But what is Scrivener exactly, and how does it work or not for academic writers?
Primarily, Scrivener is marketed toward writers of fiction, or of books, but it has application well beyond that. My colleagues in the sciences often ask if Scrivener is something useful for them.
One of the great powers of Scrivener is that I can grab and move any of these chapters to where ever I want. I can also choose not to include chapters in the final manuscript, without having to delete them from the larger project. Scrivener can export these documents into a Word file, or a Kindle-readable file, and will use whatever format you want.
Scrivener has some standard book manuscript formats built in that you can use.
The power here is that whatever your manuscript is, you can write it in sections and move and export those however you want. Here, I use Scrivener to keep track of the posts I write for my blog. Scrivener being used for keeping track of my blog posts.
These are the pretty colored things on the upper left. It defaults to Courier. But you can export in any font you want. This is fine with me. Frankly, MSWord gets that stuff wrong a lot too.
But what about technical manuscripts? Each section document is its own index card.
I can drag and drop them in whatever order I want. Reviewing flow of text in Scivener. You can look at the text from each section and see how it works all strung together.
This is from a different manuscript. One table in Scrivener Tables look terrible in Scrivener a downsideso I have the data in here as a place holder and will make the tables much prettier in whatever final format the document goes into.
A photograph that will later become a figure in my manuscript. A map of sample localities. This helps you keep track of things you might want to fix later.
Sections and sub-sections are also possible. And Scrivener can export section titles differently based upon the level of division although, in the end there is usually still some sort of hand-editing to be done.
Below is a more complex manuscript that one day I will finish. A more complex manuscript in cork board mode. Notice the stacks of notecards. The way the sections and sub-sections are handled is just like a traditional outline.
And, as it happens, Scrivener can show you this outline. An outline of a more complex manuscript in Scrivener. You can move sections and sub-sections around as you like. You can use the outline mode to discover where things are missing. You can export things however you like. It continuously auto-saves itself.I started writing a 40k word book in Scrivener and it was quite useful to start with.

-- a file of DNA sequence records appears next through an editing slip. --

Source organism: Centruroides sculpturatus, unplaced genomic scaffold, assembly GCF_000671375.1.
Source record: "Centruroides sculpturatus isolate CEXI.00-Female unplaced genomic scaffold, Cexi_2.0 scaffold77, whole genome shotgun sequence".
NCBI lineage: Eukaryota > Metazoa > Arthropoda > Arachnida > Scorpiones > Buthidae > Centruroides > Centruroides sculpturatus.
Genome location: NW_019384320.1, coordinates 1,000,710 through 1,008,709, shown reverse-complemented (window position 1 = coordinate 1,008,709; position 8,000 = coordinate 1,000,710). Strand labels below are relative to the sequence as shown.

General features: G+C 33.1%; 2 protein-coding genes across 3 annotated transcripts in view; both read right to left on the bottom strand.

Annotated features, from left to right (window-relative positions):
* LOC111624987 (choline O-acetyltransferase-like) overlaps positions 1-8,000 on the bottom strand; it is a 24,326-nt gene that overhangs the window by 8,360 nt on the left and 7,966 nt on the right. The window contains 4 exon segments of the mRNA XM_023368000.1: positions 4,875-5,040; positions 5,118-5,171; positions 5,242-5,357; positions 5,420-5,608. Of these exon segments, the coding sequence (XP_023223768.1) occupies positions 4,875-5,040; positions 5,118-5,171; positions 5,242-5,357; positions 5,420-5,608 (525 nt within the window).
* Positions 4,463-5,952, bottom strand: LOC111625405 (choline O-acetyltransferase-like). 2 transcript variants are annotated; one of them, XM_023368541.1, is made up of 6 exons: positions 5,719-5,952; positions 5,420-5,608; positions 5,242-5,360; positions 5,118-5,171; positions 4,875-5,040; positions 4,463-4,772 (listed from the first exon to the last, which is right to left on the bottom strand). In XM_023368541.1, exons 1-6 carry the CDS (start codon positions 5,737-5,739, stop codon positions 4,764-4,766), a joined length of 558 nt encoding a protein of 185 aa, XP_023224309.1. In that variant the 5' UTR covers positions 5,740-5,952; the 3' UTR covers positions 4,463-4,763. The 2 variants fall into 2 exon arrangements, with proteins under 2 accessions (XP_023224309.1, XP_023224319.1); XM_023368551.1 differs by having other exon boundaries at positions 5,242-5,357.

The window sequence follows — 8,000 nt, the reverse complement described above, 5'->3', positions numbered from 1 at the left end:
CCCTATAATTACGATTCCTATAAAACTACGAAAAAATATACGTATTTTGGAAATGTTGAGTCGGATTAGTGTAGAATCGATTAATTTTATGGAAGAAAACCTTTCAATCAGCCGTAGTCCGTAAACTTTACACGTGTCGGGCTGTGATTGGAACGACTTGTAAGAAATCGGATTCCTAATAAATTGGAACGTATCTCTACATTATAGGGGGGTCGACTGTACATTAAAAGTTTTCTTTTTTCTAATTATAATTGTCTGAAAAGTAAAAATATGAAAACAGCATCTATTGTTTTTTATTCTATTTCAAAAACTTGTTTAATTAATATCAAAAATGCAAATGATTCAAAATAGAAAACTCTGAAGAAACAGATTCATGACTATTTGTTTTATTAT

I have now switched back to word for finalising things. I think I might try it again for a large writing project, but I found I had to take care to not end up with a random collection of un-linked ideas worth investigating though.
Most science types default to MSWord, or OpenOffice, and LaTeX for technical writing. I don’t like any of those. There’s this writing software out there called Scrivener. Better, more structured writing tools (like Scrivener, His research focus is the communication of data using visualization.
In addition to blogging, Robert also runs and tweets. It really covered a lot in reviewing different paper writing software. This matter should really be taken into consideration with serious intention.
Importing a Scrivener Template for Scientific Papers It’s no secret that I have fallen in love with using Scrivener for writing scientific papers.
Scrivener is a magnificent writing environment for academic papers once you get . Tuesday Tool Tip: Using Scrivener for Complex Academic Writing Projects Posted on November 19, by Elisabeth November 19, I became aware of Scrivener, an alternative writing tool, several years ago, and have been intrigued ever since.
Personal Knowledge Management for Academia & Librarians Thoughts on personal knowledge management concepts & tools, academic workflow, and collaborative learning Home → Information Ecosystem → Academic Workflow → Tuesday Tool Tip: Using Scrivener for Complex Academic Writing Projects.